Of course now I’d run a mile from a dress like this but that big long train clinched the deal (I have the late Princess Di to thank for that!)
No evening celebrations
This might seem a bit odd but we decided not to have any evening entertainment or additional evening guests. Neither of us are big party people so after dinner we had drinks on the lawn and in the lounge with a bit of an impromptu tinkle on the piano. By 4pm we’d already said our goodbyes to everyone and headed out for a walk along the river. By teatime we were tucking in to a plate of cheese and pickle sandwiches, wedding cake and a bottle of champagne. By 10pm we were tucked up in bed in the ‘bridal suite’ watching Match Of The Day. Our friends still find this very amusing.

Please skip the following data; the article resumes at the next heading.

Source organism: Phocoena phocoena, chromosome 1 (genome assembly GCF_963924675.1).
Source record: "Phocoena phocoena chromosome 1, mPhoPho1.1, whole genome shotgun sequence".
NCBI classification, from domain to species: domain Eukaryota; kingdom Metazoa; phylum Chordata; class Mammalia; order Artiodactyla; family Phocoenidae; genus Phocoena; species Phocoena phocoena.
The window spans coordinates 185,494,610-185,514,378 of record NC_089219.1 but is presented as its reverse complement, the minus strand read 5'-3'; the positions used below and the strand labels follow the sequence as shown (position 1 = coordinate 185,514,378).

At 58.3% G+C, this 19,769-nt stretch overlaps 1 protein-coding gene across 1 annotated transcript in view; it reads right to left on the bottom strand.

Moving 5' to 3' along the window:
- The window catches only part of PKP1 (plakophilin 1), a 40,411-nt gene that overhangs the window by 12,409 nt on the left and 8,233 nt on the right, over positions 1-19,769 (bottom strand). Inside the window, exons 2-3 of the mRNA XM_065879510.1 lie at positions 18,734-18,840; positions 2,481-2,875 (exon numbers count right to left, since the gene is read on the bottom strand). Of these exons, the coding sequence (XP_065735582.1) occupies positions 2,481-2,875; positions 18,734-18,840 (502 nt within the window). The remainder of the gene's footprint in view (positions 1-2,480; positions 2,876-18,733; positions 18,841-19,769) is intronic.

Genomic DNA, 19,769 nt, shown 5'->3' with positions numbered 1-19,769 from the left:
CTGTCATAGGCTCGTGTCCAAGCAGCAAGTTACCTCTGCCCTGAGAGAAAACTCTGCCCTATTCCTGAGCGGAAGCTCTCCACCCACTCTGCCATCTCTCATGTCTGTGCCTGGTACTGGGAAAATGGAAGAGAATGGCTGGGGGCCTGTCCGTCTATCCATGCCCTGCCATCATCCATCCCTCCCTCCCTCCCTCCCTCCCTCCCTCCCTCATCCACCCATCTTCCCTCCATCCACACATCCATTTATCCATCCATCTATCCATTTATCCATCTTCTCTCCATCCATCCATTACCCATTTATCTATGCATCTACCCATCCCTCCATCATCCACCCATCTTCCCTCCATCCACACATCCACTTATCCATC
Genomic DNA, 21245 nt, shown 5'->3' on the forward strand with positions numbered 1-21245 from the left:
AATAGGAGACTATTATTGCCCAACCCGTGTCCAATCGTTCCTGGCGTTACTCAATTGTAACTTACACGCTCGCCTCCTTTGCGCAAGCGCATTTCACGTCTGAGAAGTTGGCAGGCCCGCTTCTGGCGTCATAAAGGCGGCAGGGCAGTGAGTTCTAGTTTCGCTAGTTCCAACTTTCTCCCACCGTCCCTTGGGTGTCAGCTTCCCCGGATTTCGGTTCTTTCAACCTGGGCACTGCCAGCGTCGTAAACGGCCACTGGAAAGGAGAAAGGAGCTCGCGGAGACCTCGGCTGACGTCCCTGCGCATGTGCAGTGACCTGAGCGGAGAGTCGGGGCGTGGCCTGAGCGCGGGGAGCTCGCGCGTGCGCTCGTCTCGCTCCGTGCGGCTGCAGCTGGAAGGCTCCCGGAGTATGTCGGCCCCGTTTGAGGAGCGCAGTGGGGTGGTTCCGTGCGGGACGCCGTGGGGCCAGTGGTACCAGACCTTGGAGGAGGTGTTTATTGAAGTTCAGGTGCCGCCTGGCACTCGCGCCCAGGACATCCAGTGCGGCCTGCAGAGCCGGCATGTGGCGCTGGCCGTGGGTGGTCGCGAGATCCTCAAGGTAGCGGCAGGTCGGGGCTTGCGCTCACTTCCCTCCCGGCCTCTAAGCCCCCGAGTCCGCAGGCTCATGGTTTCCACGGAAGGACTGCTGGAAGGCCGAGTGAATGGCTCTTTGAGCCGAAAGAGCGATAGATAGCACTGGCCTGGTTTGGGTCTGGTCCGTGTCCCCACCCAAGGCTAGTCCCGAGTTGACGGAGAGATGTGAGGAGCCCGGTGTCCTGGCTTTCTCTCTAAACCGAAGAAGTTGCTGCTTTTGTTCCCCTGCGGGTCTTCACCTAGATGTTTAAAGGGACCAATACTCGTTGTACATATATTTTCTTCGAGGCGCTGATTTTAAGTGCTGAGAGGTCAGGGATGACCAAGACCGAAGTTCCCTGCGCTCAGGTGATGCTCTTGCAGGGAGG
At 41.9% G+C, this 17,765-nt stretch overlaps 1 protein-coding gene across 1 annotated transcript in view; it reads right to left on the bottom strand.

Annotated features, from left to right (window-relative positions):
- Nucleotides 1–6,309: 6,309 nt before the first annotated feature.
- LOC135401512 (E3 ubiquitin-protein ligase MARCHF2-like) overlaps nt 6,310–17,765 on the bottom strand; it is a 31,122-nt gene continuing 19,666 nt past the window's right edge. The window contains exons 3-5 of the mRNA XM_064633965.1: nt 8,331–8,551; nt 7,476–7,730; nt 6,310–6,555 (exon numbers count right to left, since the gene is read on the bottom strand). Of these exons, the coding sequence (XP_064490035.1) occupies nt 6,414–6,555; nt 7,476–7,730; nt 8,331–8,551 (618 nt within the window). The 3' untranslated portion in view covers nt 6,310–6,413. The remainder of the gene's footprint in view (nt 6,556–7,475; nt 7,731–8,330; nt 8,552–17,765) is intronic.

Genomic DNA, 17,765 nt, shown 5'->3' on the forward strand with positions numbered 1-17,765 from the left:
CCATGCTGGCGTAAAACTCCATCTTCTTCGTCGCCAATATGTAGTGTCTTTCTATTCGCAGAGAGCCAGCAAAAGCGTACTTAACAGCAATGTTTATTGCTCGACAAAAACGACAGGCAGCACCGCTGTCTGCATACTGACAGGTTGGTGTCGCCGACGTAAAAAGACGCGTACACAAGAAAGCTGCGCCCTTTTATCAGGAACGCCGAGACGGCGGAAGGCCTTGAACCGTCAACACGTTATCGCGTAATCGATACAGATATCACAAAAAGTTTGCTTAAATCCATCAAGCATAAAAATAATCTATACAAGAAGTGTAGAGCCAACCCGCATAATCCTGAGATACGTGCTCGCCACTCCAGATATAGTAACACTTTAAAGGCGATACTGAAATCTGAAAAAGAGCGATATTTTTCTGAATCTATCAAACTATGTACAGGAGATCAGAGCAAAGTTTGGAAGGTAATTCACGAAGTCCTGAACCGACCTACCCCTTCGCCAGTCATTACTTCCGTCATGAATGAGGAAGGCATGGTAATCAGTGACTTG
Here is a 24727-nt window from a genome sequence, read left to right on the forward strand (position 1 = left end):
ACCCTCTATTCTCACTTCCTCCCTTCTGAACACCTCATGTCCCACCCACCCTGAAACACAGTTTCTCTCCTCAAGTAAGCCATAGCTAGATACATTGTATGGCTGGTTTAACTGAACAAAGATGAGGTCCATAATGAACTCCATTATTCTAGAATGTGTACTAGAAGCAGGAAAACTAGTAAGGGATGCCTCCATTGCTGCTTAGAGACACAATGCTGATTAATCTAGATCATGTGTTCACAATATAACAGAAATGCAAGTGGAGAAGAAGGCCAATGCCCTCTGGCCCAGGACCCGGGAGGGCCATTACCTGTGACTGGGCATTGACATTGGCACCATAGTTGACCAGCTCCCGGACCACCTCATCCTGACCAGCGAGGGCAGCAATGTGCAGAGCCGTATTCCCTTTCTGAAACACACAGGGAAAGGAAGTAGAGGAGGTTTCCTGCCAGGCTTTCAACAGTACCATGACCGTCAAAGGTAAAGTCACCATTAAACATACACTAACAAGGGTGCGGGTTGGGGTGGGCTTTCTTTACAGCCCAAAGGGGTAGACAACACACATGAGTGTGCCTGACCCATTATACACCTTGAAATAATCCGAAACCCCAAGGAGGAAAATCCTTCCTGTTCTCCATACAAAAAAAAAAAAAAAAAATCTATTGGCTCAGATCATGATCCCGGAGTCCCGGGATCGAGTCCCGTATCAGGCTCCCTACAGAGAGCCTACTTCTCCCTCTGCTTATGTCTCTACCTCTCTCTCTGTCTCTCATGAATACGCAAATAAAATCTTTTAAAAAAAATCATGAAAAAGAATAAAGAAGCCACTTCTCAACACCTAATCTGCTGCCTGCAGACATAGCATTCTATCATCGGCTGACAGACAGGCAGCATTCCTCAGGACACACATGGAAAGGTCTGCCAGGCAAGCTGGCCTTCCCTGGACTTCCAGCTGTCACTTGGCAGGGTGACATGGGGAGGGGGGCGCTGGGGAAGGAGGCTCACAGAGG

I wish now that I’d had my two best friends as bridesmaids – this was and still is my biggest regret. Thankfully we are all still best friends!
I would have loved a veil – probably cathedral length! At the time I think it was considered a little bit old fashioned.
Professional make up
After a disastrous trial from which I emerged with skin the colour of an Oompa Loompa I decided that I would rather do my own make up. With hindsight, although I looked perfectly alright, I wish I had just gone with another recommendation and had it all done properly on the day for that extra bit of something. And I wish I had plucked those brows!
My Dad drove me, my mum and sister to the registry office and to the reception venue in his own car. Obviously I love my Dad to bits and there was nothing wrong with his car, but it would have been lovely for us to have travelled in style to the wedding without him having to worry about the queues on the A27 and field questions at the same time from my Mum about what they were going to have for tea that evening! Likewise it would have been even nicer for Alex and I to have had a quiet 20 minutes to ourselves on the journey to the reception for similar reasons.
Getting ready photos